Behind the buzz and beyond the hype:
Our Nanowerk-exclusive feature articles
Posted: May 12, 2016
Direct writing with highly conductive graphene inks
(Nanowerk Spotlight) Numerous research efforts already have demonstrated the feasibility of fabricating graphene-based electronics through high-throughput ink printing strategies (see for instance: "Inkjet printing of graphene for flexible electronics"). However, the electrical conductivity of the printed ink patterns is far from satisfactory.
In inkjet printing of graphene, however, the diameter of the printing nozzle regularly defaults to be tens of micrometers; thus, increased graphene sheet sizes beyond the safe range of the nozzle could restrict the printing fluency and cause clogging.
"Generally, achieving satisfactory results it is a trade-off between the sizes of the graphene sheets and the chosen printing strategies," Yanlin Song, a professor at the Institute of Chemistry, Chinese Academy of Sciences, and Director of Key Laboratory of Green Printing, tells Nanowerk. "Direct ink writing offers an attractive way to break the routine and meet the printability with the demanding sheet sizes. The nozzles' diameters range from sub micrometer to millimeter scale to accommodate the inks. More importantly, the extrusion-based procedure plays a crucial role in directing the orientation of graphene sheets to pass through the nozzle during printing."
Direct writing with giant graphene oxide (GGO) inks. (a) AFM image of GGO deposited on mica. (b) SEM image of GGO deposited on silicon. (c) Schematic diagram illustrating the alignment of GGO during the printing process. (d) Optical image of the printing process and the modified ink with a concentration of 20 mg/mL in a 3 cm3 barrel (inset). (e and f) Viscosity and shear elastic modulus as a function of the shear rate for GGO inks of varying concentrations (10, 15, 20, 25, and 30 mg/mL). (Reprinted with permission by American Chemical Society) (click on image to enlarge)
The team fabricated graphene patterns with ordered micro-structure and excellent conductivity. To do this, they realized the assembly of giant graphene oxide (GGO) sheets during the printing process. The synergetic effect of printing-induced orientation and evaporation-induced interfacial assembly facilitated the formation of laminar-structured GGO patterns.
The resulting reduced graphene oxide (RGO) after chemical reduction showed remarkable electrical conductivity in printed graphene electronics (up to 4.51 × 104 S/m – which is among the highest reported in printed graphene electronics).
The researchers attribute the high conductivity to the introduction of GGO as the printing ink, as well as the ordered structure from the process of assembly.
Song points out that the size effect is also important for the enhancement of the conductivity. "A greater aspect ratio of the building blocks and their better alignment can give rise to a higher electrical conductivity of the printed patterns due to the closer stacking and lower intersheet contact resistance."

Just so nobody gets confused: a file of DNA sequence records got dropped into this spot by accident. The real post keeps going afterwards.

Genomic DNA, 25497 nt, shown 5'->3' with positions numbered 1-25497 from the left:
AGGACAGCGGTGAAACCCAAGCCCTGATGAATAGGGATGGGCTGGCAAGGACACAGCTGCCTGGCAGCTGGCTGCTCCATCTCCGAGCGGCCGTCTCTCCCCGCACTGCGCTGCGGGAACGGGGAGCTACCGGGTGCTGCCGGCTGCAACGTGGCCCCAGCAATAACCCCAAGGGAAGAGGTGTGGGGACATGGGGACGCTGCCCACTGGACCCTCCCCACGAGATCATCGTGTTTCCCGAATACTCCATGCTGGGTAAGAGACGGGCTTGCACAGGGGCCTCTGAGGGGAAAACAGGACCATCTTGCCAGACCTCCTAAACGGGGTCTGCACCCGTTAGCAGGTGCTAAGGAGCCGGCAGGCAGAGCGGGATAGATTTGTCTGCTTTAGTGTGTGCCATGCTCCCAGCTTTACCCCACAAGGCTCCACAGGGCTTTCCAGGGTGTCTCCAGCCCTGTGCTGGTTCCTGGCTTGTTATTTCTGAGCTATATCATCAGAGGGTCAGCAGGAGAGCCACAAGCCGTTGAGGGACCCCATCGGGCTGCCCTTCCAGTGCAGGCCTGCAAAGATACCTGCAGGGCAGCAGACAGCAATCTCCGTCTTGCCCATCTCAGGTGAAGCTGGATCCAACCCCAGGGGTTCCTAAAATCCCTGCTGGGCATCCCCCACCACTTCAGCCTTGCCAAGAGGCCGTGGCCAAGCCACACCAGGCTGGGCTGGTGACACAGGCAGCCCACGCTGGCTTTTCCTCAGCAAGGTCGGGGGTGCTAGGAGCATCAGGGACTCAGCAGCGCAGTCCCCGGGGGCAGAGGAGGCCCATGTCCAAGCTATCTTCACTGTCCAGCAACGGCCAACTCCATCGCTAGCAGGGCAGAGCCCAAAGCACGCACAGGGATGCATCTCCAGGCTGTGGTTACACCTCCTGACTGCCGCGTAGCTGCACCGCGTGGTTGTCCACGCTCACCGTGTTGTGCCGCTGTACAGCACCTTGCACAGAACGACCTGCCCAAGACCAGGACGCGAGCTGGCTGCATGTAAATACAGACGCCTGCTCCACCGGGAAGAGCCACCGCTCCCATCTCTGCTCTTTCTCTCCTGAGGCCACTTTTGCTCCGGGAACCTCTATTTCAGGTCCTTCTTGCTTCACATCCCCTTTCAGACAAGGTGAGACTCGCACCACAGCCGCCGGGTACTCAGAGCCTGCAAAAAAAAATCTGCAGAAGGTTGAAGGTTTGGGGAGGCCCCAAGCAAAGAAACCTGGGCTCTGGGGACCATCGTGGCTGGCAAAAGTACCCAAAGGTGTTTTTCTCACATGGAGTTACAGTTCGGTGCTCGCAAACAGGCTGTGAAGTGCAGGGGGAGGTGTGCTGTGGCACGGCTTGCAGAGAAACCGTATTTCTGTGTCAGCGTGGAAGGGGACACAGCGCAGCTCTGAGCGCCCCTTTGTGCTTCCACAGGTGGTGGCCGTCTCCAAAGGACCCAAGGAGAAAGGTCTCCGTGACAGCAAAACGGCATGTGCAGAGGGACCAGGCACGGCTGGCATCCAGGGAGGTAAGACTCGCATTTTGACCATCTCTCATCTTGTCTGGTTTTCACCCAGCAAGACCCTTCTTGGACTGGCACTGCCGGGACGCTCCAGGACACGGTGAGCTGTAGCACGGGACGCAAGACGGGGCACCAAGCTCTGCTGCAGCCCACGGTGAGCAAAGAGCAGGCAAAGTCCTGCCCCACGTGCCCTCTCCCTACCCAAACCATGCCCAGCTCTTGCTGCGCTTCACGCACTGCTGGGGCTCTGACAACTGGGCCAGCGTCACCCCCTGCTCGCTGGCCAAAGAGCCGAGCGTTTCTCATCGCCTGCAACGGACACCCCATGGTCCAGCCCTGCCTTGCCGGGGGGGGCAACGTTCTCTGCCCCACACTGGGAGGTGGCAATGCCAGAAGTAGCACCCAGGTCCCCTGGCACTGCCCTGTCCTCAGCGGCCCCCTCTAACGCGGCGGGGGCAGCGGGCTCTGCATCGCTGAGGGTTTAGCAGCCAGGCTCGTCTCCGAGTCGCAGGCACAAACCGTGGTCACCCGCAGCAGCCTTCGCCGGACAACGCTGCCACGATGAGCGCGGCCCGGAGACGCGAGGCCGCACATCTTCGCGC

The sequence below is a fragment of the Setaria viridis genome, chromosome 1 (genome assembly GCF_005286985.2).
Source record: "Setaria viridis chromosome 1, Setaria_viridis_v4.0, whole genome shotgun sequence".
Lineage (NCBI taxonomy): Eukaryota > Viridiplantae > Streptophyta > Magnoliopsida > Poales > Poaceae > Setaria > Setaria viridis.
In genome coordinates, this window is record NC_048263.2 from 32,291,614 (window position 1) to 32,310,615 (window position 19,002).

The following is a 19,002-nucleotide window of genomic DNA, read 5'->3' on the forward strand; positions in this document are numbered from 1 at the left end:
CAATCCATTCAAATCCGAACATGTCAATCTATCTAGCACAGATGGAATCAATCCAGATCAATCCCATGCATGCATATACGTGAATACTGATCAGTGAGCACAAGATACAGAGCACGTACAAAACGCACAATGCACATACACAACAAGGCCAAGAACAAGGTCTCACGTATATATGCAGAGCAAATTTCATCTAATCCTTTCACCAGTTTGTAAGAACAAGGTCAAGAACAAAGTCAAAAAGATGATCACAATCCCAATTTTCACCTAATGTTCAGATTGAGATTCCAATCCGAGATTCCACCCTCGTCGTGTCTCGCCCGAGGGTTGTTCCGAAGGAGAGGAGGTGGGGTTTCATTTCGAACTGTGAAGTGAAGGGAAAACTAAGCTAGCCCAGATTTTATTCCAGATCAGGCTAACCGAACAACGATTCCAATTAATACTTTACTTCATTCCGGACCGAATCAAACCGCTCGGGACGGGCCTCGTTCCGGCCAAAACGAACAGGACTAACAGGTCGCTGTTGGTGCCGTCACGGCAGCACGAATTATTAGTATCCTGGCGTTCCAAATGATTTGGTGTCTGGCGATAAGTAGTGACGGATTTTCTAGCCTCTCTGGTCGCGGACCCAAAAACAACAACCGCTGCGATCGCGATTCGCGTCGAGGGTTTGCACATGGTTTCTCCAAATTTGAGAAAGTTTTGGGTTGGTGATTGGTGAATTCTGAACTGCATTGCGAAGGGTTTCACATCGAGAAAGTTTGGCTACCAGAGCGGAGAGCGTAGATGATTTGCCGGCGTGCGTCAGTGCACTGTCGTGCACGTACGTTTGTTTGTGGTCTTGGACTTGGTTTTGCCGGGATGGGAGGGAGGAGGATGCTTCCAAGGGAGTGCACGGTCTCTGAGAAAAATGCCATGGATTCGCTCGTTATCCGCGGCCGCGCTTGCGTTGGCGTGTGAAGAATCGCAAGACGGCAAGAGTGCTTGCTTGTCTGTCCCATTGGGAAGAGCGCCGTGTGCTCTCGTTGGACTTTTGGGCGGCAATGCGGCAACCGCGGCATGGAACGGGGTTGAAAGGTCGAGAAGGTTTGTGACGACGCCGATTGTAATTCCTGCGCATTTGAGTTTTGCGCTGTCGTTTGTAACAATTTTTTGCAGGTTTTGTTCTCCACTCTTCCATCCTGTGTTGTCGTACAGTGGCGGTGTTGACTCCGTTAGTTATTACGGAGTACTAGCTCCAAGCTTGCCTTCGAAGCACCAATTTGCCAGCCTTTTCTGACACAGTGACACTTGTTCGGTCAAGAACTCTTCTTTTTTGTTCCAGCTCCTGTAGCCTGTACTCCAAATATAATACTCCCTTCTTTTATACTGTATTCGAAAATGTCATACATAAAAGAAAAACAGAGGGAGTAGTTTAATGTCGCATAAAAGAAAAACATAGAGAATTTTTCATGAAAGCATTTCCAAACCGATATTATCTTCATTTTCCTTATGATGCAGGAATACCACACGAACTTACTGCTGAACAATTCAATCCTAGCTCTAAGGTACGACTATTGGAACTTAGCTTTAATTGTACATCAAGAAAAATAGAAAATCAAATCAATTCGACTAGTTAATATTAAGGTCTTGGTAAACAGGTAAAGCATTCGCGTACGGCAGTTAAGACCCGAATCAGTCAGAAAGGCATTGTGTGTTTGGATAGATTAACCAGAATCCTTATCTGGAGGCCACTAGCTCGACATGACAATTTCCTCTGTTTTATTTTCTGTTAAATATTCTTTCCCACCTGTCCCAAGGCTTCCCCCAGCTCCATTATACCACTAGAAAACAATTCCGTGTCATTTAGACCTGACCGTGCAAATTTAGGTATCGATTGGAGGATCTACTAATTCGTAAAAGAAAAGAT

Direct-write printing assembly of GGO could be particularly attractive for the application in soft actuators, where higher electrical conductivity contributes the better sensitivity of the devices; consequently it enables actuation with lower driving voltage.
Because of their high conductivity, mechanical flexibility, and advantage in pattern design, printed graphene circuits/electrodes are promising for applications in electronic and optoelectronic devices; sensors and actuators; energy storage and electrochemical devices; and biological applications.
"Large-sized graphene sheets as building blocks exhibit outstanding behavior in vacuum-filtered graphene films and wet-spun graphene fibers, but rarely are they adopted in the printing process," notes Song. "Inspired by the high performance results from macroscopic assembled graphene, we anticipate the properties of printed graphene can be tremendously enhanced by combined this material with versatile assembling strategies."
The team also demonstrated the use of their flexible graphene electrodes toward the application in electrodriven actuators. The actuators could perform controllable shape change under electric signals.
"By tailoring the ink composition and printing parameters, we could easily control the width and thickness of the electrodes," says Song. "That allowed us to fabricate the actuators with arbitrary geometries, enabling them to achieve complex deformations for application in soft actuators, bionic robots, artificial muscles, smart sensors, etc."
Going forward, the scientists are planning to investigate the assembly of various forms and the resulting functionality of the printed graphene based materials. Direct ink writing is a versatile printing strategy to build up structures of both planar and three-dimensional shapes, as well to construct patterns for micro devices and large-area applications.